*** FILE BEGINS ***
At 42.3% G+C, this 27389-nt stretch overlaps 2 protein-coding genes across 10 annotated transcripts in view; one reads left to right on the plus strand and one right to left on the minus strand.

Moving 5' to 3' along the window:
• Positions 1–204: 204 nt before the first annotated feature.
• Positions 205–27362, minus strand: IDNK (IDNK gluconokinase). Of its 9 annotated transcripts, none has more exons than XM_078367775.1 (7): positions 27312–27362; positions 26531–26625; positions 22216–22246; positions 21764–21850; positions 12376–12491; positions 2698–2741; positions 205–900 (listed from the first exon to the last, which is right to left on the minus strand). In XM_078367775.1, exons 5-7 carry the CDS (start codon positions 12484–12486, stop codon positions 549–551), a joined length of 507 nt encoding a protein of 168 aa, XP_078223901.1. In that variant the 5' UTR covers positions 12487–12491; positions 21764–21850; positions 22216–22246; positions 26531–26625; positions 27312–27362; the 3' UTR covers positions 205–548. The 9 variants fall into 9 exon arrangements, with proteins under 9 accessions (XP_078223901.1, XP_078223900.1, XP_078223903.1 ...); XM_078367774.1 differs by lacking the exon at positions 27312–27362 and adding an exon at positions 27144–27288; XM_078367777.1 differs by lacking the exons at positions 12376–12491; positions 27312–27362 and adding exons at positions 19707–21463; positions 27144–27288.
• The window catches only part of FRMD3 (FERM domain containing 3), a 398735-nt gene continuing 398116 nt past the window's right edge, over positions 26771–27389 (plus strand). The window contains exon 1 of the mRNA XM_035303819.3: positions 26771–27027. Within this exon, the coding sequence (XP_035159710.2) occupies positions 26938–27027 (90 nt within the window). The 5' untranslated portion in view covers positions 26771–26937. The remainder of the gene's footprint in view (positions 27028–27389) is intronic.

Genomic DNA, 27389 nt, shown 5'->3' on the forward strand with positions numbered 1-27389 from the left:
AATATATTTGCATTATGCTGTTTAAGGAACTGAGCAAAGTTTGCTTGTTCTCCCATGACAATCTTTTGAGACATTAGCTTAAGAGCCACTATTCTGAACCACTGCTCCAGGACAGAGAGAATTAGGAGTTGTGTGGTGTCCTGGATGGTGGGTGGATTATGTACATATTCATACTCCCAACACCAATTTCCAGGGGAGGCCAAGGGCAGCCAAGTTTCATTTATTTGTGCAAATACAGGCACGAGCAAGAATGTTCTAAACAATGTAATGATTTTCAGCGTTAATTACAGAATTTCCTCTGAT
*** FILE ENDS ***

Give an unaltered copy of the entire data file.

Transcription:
At 42.3% G+C, this 27389-nt stretch overlaps 2 protein-coding genes across 10 annotated transcripts in view; one reads left to right on the plus strand and one right to left on the minus strand.

Moving 5' to 3' along the window:
• Positions 1–204: 204 nt before the first annotated feature.
• Positions 205–27362, minus strand: IDNK (IDNK gluconokinase). Of its 9 annotated transcripts, none has more exons than XM_078367775.1 (7): positions 27312–27362; positions 26531–26625; positions 22216–22246; positions 21764–21850; positions 12376–12491; positions 2698–2741; positions 205–900 (listed from the first exon to the last, which is right to left on the minus strand). In XM_078367775.1, exons 5-7 carry the CDS (start codon positions 12484–12486, stop codon positions 549–551), a joined length of 507 nt encoding a protein of 168 aa, XP_078223901.1. In that variant the 5' UTR covers positions 12487–12491; positions 21764–21850; positions 22216–22246; positions 26531–26625; positions 27312–27362; the 3' UTR covers positions 205–548. The 9 variants fall into 9 exon arrangements, with proteins under 9 accessions (XP_078223901.1, XP_078223900.1, XP_078223903.1 ...); XM_078367774.1 differs by lacking the exon at positions 27312–27362 and adding an exon at positions 27144–27288; XM_078367777.1 differs by lacking the exons at positions 12376–12491; positions 27312–27362 and adding exons at positions 19707–21463; positions 27144–27288.
• The window catches only part of FRMD3 (FERM domain containing 3), a 398735-nt gene continuing 398116 nt past the window's right edge, over positions 26771–27389 (plus strand). The window contains exon 1 of the mRNA XM_035303819.3: positions 26771–27027. Within this exon, the coding sequence (XP_035159710.2) occupies positions 26938–27027 (90 nt within the window). The 5' untranslated portion in view covers positions 26771–26937. The remainder of the gene's footprint in view (positions 27028–27389) is intronic.

Genomic DNA, 27389 nt, shown 5'->3' on the forward strand with positions numbered 1-27389 from the left:
AATATATTTGCATTATGCTGTTTAAGGAACTGAGCAAAGTTTGCTTGTTCTCCCATGACAATCTTTTGAGACATTAGCTTAAGAGCCACTATTCTGAACCACTGCTCCAGGACAGAGAGAATTAGGAGTTGTGTGGTGTCCTGGATGGTGGGTGGATTATGTACATATTCATACTCCCAACACCAATTTCCAGGGGAGGCCAAGGGCAGCCAAGTTTCATTTATTTGTGCAAATACAGGCACGAGCAAGAATGTTCTAAACAATGTAATGATTTTCAGCGTTAATTACAGAATTTCCTCTGAT